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A Bigamist's Daughter



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About The Author

Alice McDermottAlice McDermott

Alice McDermott is the author of five previous novels, including Child of My Heart; Charming Billy, winner of the 1998 National Book Award; and At Weddings and Wakes, all published by FSG and Picador. She lives with her family outside Washington, D.C.

photo: Epic Photography/Jamie Schoenberger

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Reading Group Gold

Elizabeth Connelly, editor at a New York vanity press, sells the dream of publication (admittedly, to writers of questionable talent). Stories of true emotional depth rarely cross her desk. But when a young writer named Tupper Daniels walks in, bearing an unfinished novel, Elizabeth is drawn to both the novelist and his story—a lyrical tale about a man in love with more than one woman at once. Tupper’s manuscript unlocks memories of her own secretive father, who himself may have been a bigamist. As Elizabeth and Tupper search for the perfect dénouement, their affair, too, approaches a most unexpected and poignant coda.

A brilliant debut from one of our most celebrated authors, A Bigamist’s Daughter is "a wise, sad, witty novel about men and women, God, hope, love, illusion, and fiction itself" (Newsweek).



1. What were your reactions to Tupper’s novel, which shapes the opening scenes of A Bigamist’s Daughter? Would you have bought his book, joining the hordes of readers he confidently predicted would have been intrigued? What was the effect of reading a book whose plot is built around the publishing process itself—albeit a very different form of publishing from the one Alice McDermott experienced?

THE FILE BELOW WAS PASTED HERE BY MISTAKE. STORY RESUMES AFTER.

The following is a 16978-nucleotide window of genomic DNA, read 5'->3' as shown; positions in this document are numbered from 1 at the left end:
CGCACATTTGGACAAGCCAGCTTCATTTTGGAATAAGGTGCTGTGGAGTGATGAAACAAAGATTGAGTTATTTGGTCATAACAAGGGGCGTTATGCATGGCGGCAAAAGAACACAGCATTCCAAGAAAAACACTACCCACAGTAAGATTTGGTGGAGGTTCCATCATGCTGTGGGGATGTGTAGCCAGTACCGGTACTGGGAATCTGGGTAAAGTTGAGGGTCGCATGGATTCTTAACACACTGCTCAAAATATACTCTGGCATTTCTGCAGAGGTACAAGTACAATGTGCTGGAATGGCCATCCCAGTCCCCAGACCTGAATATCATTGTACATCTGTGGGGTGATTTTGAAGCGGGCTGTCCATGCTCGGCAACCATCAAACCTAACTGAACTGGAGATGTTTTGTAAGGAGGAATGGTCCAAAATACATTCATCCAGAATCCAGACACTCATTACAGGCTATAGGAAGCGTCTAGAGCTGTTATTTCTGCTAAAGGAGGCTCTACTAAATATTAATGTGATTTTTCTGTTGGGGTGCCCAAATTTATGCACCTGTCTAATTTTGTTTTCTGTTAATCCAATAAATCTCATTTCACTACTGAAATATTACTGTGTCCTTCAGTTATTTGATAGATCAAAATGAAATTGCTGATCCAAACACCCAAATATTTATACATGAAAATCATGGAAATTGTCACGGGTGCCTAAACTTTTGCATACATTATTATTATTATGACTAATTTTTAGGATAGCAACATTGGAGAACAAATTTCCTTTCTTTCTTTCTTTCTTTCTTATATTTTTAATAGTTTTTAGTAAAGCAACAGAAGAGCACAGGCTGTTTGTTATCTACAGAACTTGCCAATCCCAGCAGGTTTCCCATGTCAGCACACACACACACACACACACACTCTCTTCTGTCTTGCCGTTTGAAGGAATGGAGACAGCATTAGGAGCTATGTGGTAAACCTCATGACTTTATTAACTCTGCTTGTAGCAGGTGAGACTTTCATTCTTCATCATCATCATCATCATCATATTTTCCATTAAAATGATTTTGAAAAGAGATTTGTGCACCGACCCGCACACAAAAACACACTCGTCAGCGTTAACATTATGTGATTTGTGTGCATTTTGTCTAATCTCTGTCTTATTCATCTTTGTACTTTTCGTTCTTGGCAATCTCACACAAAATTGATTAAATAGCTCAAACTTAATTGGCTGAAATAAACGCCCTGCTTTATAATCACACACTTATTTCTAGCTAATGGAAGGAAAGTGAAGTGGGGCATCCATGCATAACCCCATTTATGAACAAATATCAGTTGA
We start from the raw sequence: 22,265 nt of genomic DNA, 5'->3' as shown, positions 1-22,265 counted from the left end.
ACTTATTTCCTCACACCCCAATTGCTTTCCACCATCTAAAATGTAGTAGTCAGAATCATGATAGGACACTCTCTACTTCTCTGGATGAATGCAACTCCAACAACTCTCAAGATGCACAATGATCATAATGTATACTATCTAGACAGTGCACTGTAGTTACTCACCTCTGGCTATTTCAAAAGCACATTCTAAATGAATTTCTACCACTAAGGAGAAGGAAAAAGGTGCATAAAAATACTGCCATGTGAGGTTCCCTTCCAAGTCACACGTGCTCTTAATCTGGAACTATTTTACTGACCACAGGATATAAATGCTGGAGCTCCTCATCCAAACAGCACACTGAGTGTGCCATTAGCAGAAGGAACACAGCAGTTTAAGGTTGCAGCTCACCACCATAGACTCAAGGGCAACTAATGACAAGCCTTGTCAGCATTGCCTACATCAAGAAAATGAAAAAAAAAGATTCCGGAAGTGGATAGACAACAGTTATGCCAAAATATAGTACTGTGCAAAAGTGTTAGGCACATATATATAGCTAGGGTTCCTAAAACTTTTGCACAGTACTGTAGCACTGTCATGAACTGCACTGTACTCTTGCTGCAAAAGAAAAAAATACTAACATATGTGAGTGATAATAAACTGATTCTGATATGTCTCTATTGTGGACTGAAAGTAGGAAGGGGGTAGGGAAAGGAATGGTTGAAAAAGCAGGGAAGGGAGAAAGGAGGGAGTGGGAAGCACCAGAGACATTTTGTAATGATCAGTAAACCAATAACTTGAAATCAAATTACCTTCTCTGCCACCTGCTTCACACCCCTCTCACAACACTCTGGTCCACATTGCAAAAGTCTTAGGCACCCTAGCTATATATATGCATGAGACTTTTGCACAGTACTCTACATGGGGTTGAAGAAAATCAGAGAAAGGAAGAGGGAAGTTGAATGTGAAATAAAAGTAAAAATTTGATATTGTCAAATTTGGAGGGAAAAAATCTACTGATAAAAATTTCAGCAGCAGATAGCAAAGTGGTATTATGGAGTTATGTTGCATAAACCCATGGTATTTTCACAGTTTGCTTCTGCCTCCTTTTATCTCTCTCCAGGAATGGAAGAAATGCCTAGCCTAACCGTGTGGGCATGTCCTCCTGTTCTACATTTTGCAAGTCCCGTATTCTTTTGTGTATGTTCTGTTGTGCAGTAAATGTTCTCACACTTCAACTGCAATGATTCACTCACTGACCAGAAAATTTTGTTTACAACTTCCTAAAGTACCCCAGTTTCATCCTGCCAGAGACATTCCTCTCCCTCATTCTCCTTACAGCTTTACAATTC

2. A Bigamist’s Daughter was originally published in 1982. Has our image of single women changed very much since then? Would Elizabeth’s experiences with dating, living alone, and establishing a career remain the same if she were a twenty-first-century character?

3. How would you describe Elizabeth’s relationship with her mother? What did her mother teach her about the role of women? What transformations did both women undergo after they began living apart?

4. What is the effect of the novel’s shifting points of view? In what way did it enhance the storytelling to use past-tense, first-person narration with the chapters set in Maine, allowing you to hear Elizabeth’s voice in those passages, while the rest of the novel unfolded in the present tense, with third-person narration?

5. How do Ward and Tupper compare as romantics? What makes them attractive to the women in their lives? What accounts for the tremendous differences in their approaches to love?

6. What were your initial impressions of Tupper? Did your opinion of him shift throughout the novel? Would you have trusted him and dated him?

7. What does sex mean to Elizabeth? What did she hope to achieve by staying celibate for several months? What determined whether she found a sexual encounter to be fulfilling—emotionally or otherwise?

8. How do Joanne’s attitudes about weddings and marriage compare to yours? What did her upbringing prepare her for in terms of marriage and having a family of her own? Did she have an advantage over Elizabeth? Would you have preferred to live Joanne’s life or Elizabeth’s?

9. To what extent is Elizabeth influenced by her Catholicism and by her Irish ancestry? Does she reject or embrace these legacies? How do these legacies mesh with Tupper’s notions of being a Southern gentleman?

10. How is Elizabeth affected by the fact-finding trip to Long Island? Is Tupper’s approach to finding an ending appropriate? Is the best ending to a novel found in actual events from someone’s past?

11. Discuss your reactions to Tupper’s comments about men and women at the end of Chapter Seventeen: “If a man fails to connect with a certain woman, he just goes on to someone else. But women—and I’m not condoning this, I’m just talking about the way things are—women derive so much more of themselves, their identity, their self-confidence from men.”

12. Which is the greater crime in the novel’s “bigamies”: disloyalty or dishonesty? What lies does Elizabeth tell? Are they harmful? Or are they necessary for her survival?

13. What parallels run between the seductive hope Elizabeth offers to prospective authors and the romantic seductions she experiences in her personal life? In the end, does Elizabeth become like her father?

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